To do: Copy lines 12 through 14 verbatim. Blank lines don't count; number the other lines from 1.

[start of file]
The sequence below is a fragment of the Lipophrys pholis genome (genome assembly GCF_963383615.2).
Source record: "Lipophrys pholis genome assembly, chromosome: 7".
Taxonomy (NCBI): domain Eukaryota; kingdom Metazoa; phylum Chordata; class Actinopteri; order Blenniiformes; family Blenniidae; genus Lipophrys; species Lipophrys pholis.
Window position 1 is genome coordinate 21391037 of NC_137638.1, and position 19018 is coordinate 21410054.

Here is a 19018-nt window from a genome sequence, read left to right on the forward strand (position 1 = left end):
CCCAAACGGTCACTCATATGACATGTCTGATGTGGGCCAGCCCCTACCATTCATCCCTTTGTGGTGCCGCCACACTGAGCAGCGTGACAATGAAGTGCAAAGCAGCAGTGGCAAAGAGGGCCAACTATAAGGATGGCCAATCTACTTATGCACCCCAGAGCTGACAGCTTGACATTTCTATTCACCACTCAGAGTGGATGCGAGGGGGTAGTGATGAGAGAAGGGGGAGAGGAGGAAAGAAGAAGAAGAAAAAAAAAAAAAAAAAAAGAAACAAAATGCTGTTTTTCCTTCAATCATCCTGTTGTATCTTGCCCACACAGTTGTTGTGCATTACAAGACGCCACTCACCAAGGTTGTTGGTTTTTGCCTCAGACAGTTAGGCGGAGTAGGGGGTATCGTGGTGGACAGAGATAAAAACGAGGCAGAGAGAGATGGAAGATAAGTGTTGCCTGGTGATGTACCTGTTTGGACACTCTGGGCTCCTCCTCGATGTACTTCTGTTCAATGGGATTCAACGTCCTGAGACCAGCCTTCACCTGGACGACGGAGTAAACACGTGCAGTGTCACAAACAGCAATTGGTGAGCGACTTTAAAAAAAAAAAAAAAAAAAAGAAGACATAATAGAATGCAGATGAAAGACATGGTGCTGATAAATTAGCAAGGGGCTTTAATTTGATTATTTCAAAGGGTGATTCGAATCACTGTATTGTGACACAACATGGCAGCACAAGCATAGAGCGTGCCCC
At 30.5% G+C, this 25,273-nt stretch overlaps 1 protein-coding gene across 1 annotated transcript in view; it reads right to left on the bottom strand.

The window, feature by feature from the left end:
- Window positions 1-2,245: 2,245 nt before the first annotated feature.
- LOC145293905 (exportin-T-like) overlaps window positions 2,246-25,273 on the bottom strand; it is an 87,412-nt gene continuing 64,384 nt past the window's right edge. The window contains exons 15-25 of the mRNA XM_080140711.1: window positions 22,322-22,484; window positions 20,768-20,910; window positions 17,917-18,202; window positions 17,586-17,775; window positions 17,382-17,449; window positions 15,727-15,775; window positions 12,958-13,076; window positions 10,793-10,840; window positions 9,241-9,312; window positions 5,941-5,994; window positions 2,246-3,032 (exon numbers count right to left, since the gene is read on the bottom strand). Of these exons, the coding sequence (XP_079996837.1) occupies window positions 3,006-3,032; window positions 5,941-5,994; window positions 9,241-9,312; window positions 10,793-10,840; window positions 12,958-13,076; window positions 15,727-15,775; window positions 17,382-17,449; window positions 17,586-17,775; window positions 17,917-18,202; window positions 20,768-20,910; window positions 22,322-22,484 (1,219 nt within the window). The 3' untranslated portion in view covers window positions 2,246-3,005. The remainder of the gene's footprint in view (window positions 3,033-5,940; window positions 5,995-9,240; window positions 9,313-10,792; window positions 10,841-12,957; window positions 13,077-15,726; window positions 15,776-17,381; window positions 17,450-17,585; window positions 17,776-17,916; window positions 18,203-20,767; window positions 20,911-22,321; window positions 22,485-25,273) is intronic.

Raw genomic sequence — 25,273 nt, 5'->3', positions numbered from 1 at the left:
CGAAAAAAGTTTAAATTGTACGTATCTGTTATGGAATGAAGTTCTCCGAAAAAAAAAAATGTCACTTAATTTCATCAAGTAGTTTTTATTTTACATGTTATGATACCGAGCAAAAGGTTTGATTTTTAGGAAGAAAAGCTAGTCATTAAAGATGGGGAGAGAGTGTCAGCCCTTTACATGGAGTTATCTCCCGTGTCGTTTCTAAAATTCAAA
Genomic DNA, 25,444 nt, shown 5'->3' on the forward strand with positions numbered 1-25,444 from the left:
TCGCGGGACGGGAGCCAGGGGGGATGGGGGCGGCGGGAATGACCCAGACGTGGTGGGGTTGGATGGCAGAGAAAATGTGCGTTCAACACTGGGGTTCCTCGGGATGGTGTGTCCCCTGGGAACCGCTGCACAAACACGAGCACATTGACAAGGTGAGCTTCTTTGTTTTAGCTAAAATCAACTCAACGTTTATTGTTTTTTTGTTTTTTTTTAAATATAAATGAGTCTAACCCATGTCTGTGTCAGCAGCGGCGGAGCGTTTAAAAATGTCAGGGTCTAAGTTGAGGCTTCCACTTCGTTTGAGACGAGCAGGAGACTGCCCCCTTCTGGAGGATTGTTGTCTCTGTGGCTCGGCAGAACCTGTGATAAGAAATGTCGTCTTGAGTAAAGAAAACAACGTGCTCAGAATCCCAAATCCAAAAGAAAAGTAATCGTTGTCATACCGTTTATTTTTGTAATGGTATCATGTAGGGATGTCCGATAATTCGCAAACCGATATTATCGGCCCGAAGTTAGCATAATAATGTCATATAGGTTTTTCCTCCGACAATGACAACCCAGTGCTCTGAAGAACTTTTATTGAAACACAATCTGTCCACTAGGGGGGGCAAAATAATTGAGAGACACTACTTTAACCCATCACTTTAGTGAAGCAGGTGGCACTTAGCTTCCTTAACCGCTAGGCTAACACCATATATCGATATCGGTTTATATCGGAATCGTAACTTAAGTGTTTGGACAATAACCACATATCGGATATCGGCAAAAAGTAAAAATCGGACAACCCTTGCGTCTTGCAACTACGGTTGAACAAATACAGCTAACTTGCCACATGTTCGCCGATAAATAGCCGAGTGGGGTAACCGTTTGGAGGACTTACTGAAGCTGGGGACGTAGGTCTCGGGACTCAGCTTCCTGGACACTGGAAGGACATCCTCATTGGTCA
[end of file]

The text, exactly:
CGAAAAAAGTTTAAATTGTACGTATCTGTTATGGAATGAAGTTCTCCGAAAAAAAAAAATGTCACTTAATTTCATCAAGTAGTTTTTATTTTACATGTTATGATACCGAGCAAAAGGTTTGATTTTTAGGAAGAAAAGCTAGTCATTAAAGATGGGGAGAGAGTGTCAGCCCTTTACATGGAGTTATCTCCCGTGTCGTTTCTAAAATTCAAA
Genomic DNA, 25,444 nt, shown 5'->3' on the forward strand with positions numbered 1-25,444 from the left:
TCGCGGGACGGGAGCCAGGGGGGATGGGGGCGGCGGGAATGACCCAGACGTGGTGGGGTTGGATGGCAGAGAAAATGTGCGTTCAACACTGGGGTTCCTCGGGATGGTGTGTCCCCTGGGAACCGCTGCACAAACACGAGCACATTGACAAGGTGAGCTTCTTTGTTTTAGCTAAAATCAACTCAACGTTTATTGTTTTTTTGTTTTTTTTTAAATATAAATGAGTCTAACCCATGTCTGTGTCAGCAGCGGCGGAGCGTTTAAAAATGTCAGGGTCTAAGTTGAGGCTTCCACTTCGTTTGAGACGAGCAGGAGACTGCCCCCTTCTGGAGGATTGTTGTCTCTGTGGCTCGGCAGAACCTGTGATAAGAAATGTCGTCTTGAGTAAAGAAAACAACGTGCTCAGAATCCCAAATCCAAAAGAAAAGTAATCGTTGTCATACCGTTTATTTTTGTAATGGTATCATGTAGGGATGTCCGATAATTCGCAAACCGATATTATCGGCCCGAAGTTAGCATAATAATGTCATATAGGTTTTTCCTCCGACAATGACAACCCAGTGCTCTGAAGAACTTTTATTGAAACACAATCTGTCCACTAGGGGGGGCAAAATAATTGAGAGACACTACTTTAACCCATCACTTTAGTGAAGCAGGTGGCACTTAGCTTCCTTAACCGCTAGGCTAACACCATATATCGATATCGGTTTATATCGGAATCGTAACTTAAGTGTTTGGACAATAACCACATATCGGATATCGGCAAAAAGTAAAAATCGGACAACCCTTGCGTCTTGCAACTACGGTTGAACAAATACAGCTAACTTGCCACATGTTCGCCGATAAATAGCCGAGTGGGGTAACCGTTTGGAGGACTTACTGAAGCTGGGGACGTAGGTCTCGGGACTCAGCTTCCTGGACACTGGAAGGACATCCTCATTGGTCA